We came upon Taupo with Andrew being tired, hungry, and the van in need of diesel. The 'Jolly Good Fellows' bar & restaurant gave us a welcome respite (and tasty food). The sheer scale of the lake becomes more significant when you remember it was formed through a volcanic eruption.
We got to Mountain Air to find it empty - probably due to the overcast weather and the fact we couldn't see the mountains at all. After a bit of milling about and oggling at the planes, we decide to head up Ruapehu, then drop by later on to see if anyone is in.
Mt Ruapehu is eerily different in the summer; the only snow is located at the highest altitudes. This allowed us to go for a quick jaunt up a nearby hill.
Our red van (appropriately named "Red Van") blasted back down the hill in neutral. Our next stop was the Pukeonake Stream rapids and falls.
Andrew somehow convinced me that going on a walk was a good idea. Once again we set off in our not-so-suitable walking shoes towards the Tongariro Crossing. Fortunately, we were nowhere near prepared enough for the actual crossing, but we walked some of the way there.
Heading back down State Highway 47, we stop by Mountain Air and meet Ruven. He informs us that we're not likely to go flying today due to the poor weather. We hang around for a chat anyway, and he asks us, "You two are bikers, aren't you?". Astounded, we confirm this and ask him how he knew.
"As soon as you got out of the van, I could tell. Want to see my ride?"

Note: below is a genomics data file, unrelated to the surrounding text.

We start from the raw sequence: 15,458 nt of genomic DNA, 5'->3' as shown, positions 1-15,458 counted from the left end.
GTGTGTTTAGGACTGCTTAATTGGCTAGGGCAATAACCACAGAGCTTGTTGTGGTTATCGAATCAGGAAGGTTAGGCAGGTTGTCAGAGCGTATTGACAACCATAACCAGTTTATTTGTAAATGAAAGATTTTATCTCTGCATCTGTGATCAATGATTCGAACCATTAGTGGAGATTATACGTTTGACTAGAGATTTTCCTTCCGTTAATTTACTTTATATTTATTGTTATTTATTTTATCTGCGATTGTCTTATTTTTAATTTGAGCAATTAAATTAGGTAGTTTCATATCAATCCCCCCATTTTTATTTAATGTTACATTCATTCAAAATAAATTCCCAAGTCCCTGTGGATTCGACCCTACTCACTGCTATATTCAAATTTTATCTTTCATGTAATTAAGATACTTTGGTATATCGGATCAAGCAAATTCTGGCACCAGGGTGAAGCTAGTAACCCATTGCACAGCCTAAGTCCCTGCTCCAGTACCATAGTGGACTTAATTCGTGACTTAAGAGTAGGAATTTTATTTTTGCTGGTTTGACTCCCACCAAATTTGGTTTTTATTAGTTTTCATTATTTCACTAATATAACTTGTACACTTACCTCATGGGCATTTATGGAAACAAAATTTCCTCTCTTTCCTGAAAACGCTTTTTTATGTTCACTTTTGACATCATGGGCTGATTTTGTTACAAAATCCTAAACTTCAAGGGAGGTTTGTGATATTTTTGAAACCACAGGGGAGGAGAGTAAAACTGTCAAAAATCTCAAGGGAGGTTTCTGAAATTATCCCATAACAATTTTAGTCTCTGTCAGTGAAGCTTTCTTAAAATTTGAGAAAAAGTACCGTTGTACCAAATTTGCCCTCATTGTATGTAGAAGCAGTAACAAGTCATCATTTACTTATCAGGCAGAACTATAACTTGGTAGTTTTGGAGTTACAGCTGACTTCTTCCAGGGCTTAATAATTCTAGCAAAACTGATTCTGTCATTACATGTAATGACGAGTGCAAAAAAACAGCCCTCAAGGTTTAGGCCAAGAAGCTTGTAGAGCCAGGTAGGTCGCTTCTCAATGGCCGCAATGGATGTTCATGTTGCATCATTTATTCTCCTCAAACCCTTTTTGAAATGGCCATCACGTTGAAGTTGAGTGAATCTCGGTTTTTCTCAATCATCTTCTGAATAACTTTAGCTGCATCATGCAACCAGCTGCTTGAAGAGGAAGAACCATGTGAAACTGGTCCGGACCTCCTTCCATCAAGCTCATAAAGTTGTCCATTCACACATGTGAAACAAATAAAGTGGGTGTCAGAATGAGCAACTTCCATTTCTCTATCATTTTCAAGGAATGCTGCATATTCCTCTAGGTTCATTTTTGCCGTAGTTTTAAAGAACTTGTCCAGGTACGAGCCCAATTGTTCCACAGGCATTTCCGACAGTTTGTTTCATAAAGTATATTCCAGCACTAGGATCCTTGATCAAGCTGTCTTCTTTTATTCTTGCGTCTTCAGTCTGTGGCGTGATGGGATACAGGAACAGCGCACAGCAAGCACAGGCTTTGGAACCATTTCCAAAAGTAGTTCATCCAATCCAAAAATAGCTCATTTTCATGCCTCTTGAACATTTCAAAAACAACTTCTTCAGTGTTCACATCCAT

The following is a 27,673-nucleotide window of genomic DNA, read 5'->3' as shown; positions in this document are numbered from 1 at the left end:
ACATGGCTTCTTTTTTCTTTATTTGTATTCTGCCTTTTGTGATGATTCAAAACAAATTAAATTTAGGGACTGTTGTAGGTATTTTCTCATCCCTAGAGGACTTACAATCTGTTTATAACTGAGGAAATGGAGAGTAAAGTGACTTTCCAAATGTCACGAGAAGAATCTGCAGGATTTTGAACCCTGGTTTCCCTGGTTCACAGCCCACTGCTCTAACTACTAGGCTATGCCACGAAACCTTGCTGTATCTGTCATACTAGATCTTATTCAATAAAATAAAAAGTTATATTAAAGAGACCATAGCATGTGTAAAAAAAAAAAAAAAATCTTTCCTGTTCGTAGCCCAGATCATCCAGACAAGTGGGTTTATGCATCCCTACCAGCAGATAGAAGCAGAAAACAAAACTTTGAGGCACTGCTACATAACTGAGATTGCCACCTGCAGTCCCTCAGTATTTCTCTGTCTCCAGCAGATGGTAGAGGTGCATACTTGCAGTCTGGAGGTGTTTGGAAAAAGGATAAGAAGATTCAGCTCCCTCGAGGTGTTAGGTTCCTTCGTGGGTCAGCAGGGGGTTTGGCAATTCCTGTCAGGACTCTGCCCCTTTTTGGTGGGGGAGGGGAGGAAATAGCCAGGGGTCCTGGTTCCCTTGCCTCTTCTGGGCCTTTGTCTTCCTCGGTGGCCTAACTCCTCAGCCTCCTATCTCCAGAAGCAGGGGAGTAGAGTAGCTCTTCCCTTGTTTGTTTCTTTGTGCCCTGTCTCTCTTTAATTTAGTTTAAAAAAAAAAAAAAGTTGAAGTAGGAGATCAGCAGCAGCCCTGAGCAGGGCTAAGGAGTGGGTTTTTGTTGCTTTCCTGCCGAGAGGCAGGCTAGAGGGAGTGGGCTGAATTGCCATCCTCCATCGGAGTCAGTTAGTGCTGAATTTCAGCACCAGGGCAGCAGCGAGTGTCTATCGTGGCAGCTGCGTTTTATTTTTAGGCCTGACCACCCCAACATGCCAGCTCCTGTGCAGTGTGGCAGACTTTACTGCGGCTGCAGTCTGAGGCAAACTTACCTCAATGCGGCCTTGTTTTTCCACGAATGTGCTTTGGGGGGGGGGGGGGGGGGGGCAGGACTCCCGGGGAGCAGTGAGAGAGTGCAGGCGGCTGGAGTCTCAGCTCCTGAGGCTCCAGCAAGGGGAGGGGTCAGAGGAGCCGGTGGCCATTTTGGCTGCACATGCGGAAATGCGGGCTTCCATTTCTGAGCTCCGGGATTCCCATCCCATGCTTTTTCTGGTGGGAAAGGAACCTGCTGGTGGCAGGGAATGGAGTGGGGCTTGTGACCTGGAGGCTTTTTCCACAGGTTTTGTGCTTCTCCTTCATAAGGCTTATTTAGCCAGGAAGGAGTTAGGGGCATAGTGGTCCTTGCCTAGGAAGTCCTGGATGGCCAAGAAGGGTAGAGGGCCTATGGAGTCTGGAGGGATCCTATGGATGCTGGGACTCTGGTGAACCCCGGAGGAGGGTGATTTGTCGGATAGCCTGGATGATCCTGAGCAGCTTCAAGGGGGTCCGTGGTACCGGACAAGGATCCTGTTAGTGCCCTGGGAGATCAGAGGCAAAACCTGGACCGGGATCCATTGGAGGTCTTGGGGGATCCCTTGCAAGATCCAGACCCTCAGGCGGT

We spent the next ten minutes or so admiring Ruven's pristine VFR 400. 80,000 k's on the clock and it looked like it had just come out of the shop. Soon we discover we have a biker friend in common, our mate Jafa (also a VFR enthusiast). Small world.
Andrew recalls a motor wrecker in Horopito, and how he's always wanted to go back there. Ruven informs us that it's left at the next intersection (not right, as we had assumed), and we jump back in the van and head toward State Highway 4. The car yard is astounding - the minority of the wrecks there are from the last couple of decades. Rusting outside in the light drizzle are Morris Minors, Humbers, old Mercs, Wolesleys, and dozens more I couldn't name. We spotted a tangled frame with wooden wheels attached, and a number of vehicles with plants growing in and on them. It was almost a shame to see so many classics faded and rusting away outside, but I was doubtful that any actually worked when they were brought in, and any of the useful bits had been stripped and stored in the warehouses.
Even though we didn't do what we went to the Tongariro region to do, we still had a great time, and I had a proper go at taking scenic shots with the DSLR.